This year's gold-winning project is the Memorial Sloan Kettering West Harrison (N.Y.) Cancer Center, designed by Philadelphia-based EwingCole. The silver winner is St. Charles Cancer Center, Bend, Ore., designed by Portland-base ZGF Architects. The bronze winner is Prebys Cardiovascular Institute on the Scripps Memorial Hospital campus in San Diego, designed by the Los Angeles office of HOK architects.
This year's 58 entries were evaluated on the basis of overall design excellence, environmental sustainability and energy efficiency, flexibility, functional utility and response to family and patient needs.
New to the contest this year is the Senior-Friendly Design Award. The inaugural winner is the Center for Advanced Care on the Advocate Illinois Masonic Medical Center campus in Chicago, designed by the Chicago office of SmithGroupJJR. Designs were judged on how well they met the specific needs of older patients, such as entrances designed for ease of walking with caregivers, noise-reduction measures, and features to reduce patient falls.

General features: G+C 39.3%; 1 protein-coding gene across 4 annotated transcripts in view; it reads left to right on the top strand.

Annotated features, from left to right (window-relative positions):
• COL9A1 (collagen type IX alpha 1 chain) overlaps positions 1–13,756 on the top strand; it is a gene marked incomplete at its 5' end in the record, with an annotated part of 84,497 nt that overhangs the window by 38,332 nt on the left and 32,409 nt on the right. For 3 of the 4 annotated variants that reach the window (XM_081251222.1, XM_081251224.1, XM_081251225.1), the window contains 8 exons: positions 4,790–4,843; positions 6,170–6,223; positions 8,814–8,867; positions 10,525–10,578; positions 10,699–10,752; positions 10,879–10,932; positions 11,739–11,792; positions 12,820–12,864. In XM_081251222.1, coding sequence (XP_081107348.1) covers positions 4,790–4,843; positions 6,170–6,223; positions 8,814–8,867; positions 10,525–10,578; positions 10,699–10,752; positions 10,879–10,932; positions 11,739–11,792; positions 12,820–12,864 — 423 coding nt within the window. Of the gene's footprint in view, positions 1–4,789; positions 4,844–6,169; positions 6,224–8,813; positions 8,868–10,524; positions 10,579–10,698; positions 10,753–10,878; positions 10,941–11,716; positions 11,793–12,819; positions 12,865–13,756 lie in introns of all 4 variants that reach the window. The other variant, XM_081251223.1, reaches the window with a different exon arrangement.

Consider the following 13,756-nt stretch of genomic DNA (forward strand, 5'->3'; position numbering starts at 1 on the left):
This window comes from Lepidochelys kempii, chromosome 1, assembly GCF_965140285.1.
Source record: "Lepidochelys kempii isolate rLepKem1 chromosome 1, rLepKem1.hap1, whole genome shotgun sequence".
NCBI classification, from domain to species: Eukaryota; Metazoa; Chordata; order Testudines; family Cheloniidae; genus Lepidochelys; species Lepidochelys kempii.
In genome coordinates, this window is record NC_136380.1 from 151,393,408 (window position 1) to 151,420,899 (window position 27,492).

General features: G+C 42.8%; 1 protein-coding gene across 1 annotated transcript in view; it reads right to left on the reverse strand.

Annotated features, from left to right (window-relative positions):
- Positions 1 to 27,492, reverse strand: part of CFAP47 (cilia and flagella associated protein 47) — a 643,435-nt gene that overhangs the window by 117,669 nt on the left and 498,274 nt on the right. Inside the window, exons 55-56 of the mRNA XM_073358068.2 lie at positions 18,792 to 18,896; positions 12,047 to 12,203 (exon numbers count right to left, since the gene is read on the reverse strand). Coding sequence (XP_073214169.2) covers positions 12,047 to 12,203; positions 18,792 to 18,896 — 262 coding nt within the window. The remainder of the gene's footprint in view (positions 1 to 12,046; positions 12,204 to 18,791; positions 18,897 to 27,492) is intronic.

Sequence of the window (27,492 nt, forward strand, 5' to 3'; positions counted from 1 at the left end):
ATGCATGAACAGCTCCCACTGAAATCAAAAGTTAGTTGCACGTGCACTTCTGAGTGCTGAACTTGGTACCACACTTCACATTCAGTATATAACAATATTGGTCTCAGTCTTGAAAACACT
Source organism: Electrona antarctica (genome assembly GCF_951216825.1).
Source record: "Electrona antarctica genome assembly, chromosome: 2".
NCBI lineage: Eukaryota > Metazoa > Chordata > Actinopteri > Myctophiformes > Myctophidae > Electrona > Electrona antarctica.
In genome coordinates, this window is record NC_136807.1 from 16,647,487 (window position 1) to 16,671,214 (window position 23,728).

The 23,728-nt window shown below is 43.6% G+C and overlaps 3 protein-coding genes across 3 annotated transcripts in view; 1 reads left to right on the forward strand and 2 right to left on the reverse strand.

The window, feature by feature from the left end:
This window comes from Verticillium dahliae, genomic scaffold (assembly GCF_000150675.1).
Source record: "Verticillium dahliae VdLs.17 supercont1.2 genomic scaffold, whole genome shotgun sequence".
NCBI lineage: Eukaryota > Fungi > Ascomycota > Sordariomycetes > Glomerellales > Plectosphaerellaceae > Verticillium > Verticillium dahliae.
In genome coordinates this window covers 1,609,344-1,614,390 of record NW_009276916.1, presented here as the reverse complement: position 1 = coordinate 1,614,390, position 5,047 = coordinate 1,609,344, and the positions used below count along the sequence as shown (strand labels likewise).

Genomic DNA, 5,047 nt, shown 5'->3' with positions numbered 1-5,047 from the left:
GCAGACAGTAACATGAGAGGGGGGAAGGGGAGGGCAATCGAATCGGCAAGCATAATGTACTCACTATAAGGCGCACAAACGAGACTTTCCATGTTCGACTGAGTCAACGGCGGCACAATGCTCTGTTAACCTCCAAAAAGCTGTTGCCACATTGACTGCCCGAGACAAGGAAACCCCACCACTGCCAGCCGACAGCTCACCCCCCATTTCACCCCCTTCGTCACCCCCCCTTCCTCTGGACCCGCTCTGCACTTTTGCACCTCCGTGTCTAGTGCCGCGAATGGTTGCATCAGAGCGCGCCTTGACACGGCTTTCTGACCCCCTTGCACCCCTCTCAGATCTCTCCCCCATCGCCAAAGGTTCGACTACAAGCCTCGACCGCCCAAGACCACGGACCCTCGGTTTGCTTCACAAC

Henry Chao, the healthcare design director in HOK's New York office who served as a judge, said the definition of value-based design is evolving and that for any given project it can even change between the beginning of a project and its completion. But some elements are now considered standard. “If a project doesn't address the issues of sustainability or flexibility, the designers are not competent,” said Chao, who did not vote on the Prebys Cardiovascular Institute designed by his firm.
Cancer centers and children's hospitals traditionally have scored high in the Design Awards. But this year, oncology facilities stood out. Rulon Stacey, who chairs the Malcolm Baldrige National Quality Award board of overseers and who served as a judge, said other healthcare sectors should follow their example.
“Oncology has uniquely understood for a long time the magnitude of what they're doing and how healing is more than just chemotherapy,” said Stacey, a faculty member in the University of Minnesota Master's of Health Administration program. “The rest of the industry has to find out what they can learn from them.”